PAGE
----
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This eBook from the Gutenberg Project consists of approximately 312 pages of information about Jimmie Higgins.

Those who had glasses were mostly on the upper deck, so Jimmie did not see anything of the rescue; the transports, of course, did not swerve or delay, for their orders forbade all altruisms.  Even the little destroyers would not approach the raft until they had scoured the sea for miles about, and then they did not stop entirely, but slid by and tossed ropes to the people on the raft, dragging them aboard one by one.  A seaman standing near Jimmie explained this procedure; it appeared that the submarines were accustomed to lurk near rafts and life-boats, preying upon those vessels which came to their rescue.  Distressed castaways were bait—­“live bait”, explained the seaman; the U-boats would lurk about for days, sometimes for a week, watching the people in the life-boats struggle against the waves, watching them die of exposure, and starvation and thirst, watching them signal frantically, waving rags tied on to oars, shouting and praying for help.  One by one the castaways would perish, and when the last of them was gone, the U-boat would steal away.  “Dead bait’s no good,” explained the seaman.

III

This mariner, Toms by name, came from Cornwall; for the transport was British, and so also the convoying warships—­Jimmie’s fate had been entrusted to “perfidious Albion”!  Seven times this Toms had been torpedoed and seven times rescued, and he had most amazing tales to tell to landlubbers, and a new light to throw on a subject which our Socialist landlubber had been debating for several years—­the torpedoing of passenger-vessels with women and children on board.  Somehow Jimmie found it a different proposition when he heard of particular women and children, how they looked and what they said, and what happened when they took to open boats in midwinter, and the boats filled up with water, and the children turned blue and then white, and were rescued with noses and ears and hands and feet frozen off.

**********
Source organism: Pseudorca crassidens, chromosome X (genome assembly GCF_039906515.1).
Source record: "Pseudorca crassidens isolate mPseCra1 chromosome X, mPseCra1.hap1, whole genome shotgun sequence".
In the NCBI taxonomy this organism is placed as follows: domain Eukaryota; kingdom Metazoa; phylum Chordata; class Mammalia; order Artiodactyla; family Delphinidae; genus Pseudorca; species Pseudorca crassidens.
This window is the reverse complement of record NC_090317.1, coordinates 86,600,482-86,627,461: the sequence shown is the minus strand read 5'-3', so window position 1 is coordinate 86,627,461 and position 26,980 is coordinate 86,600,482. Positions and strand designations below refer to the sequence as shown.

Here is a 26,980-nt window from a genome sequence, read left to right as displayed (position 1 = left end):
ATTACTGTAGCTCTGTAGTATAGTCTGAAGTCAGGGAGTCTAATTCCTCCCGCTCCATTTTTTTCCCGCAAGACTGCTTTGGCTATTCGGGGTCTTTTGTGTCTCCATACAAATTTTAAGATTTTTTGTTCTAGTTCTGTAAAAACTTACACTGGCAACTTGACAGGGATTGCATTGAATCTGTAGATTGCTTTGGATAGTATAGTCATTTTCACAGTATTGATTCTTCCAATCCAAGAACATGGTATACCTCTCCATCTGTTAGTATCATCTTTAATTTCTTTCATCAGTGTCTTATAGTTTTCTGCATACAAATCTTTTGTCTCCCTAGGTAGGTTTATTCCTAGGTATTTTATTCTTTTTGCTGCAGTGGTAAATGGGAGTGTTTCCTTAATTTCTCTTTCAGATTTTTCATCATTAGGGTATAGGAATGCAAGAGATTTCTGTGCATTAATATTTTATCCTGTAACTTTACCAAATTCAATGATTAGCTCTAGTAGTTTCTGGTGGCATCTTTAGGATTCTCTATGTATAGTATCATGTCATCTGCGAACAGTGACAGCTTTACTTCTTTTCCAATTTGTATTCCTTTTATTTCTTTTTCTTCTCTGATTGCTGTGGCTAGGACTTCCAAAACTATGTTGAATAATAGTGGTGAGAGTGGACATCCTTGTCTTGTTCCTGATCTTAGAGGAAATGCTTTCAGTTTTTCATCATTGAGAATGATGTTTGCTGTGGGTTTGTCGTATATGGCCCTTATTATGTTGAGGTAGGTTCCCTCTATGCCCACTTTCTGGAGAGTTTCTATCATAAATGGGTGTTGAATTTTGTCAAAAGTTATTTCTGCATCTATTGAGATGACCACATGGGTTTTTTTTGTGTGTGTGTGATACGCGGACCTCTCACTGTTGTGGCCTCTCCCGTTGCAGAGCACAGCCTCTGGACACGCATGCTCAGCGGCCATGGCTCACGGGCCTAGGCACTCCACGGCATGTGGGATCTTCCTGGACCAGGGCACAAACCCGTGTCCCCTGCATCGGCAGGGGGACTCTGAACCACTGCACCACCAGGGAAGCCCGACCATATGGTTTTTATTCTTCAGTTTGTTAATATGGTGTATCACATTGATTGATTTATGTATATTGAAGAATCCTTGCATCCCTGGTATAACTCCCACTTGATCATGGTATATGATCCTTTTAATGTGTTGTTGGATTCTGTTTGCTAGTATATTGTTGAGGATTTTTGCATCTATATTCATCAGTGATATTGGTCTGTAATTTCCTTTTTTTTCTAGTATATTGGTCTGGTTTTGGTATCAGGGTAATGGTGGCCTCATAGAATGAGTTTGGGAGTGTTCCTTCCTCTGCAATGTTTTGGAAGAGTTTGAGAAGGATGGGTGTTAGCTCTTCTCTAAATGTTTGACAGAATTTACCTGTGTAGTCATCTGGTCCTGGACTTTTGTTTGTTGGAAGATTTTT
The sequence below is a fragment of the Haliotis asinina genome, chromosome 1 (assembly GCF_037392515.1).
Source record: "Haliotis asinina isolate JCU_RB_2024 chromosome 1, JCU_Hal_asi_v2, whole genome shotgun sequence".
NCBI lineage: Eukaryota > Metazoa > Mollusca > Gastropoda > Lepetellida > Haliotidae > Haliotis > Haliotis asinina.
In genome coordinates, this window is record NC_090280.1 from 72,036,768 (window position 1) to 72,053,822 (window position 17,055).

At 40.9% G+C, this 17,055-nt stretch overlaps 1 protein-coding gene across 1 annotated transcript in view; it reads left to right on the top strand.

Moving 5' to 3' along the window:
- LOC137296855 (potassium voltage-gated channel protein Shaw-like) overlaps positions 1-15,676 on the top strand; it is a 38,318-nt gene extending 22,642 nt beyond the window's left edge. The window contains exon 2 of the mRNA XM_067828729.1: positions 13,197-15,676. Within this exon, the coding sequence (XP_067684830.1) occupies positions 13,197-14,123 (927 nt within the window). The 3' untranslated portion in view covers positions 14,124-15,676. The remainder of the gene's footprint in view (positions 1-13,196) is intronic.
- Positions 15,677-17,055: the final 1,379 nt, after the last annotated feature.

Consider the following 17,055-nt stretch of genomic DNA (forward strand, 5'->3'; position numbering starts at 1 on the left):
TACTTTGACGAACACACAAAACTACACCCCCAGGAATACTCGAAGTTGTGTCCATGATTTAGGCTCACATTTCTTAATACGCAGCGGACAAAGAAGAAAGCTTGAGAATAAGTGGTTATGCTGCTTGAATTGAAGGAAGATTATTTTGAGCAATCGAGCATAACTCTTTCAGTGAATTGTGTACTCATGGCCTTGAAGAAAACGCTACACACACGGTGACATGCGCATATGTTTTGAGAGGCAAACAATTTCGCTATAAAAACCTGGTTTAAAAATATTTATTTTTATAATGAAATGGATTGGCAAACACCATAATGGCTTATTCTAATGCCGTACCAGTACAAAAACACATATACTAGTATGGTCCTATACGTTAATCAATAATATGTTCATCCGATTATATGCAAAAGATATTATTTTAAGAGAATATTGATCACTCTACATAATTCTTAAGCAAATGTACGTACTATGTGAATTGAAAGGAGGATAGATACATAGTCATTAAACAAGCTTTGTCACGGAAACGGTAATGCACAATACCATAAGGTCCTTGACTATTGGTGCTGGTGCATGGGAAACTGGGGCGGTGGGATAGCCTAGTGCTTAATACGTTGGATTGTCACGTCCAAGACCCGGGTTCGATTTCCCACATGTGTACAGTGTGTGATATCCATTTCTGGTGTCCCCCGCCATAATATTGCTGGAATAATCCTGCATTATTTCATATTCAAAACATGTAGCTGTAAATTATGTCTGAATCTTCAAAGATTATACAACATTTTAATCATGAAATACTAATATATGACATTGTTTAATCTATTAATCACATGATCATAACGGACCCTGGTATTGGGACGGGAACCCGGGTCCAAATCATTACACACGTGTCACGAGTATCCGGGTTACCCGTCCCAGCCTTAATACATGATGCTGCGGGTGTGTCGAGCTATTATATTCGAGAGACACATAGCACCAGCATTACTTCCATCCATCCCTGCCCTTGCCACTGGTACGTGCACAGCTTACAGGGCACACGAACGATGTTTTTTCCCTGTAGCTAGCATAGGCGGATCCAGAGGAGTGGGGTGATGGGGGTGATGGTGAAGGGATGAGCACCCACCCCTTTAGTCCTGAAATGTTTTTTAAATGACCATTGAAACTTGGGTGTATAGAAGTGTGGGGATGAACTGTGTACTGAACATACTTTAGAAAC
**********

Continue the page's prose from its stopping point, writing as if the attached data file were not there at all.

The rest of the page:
Jimmie was a working-man, and understood the language of working-men, their standards and ways of looking at life.  And here was a working-man; not a conscious Socialist, to be sure, but a union man, sharing the Socialist distrust of capitalists and rulers.  What this weather-bitten toiler of the sea told to Jimmie, Jimmie was prepared to understand and believe; so he learned, what he had refused to learn from prostitute newspapers, that there was a code of sea-manners and sea-morals, a law of marine decency, which for centuries had been unbroken save by pirates and savages.  The men who went down to the sea in ships were a class of their own, with instincts born of the peculiar cruelties of the element they defied—­instincts which broke across all barriers of nations and races, and even across the hatreds of war.

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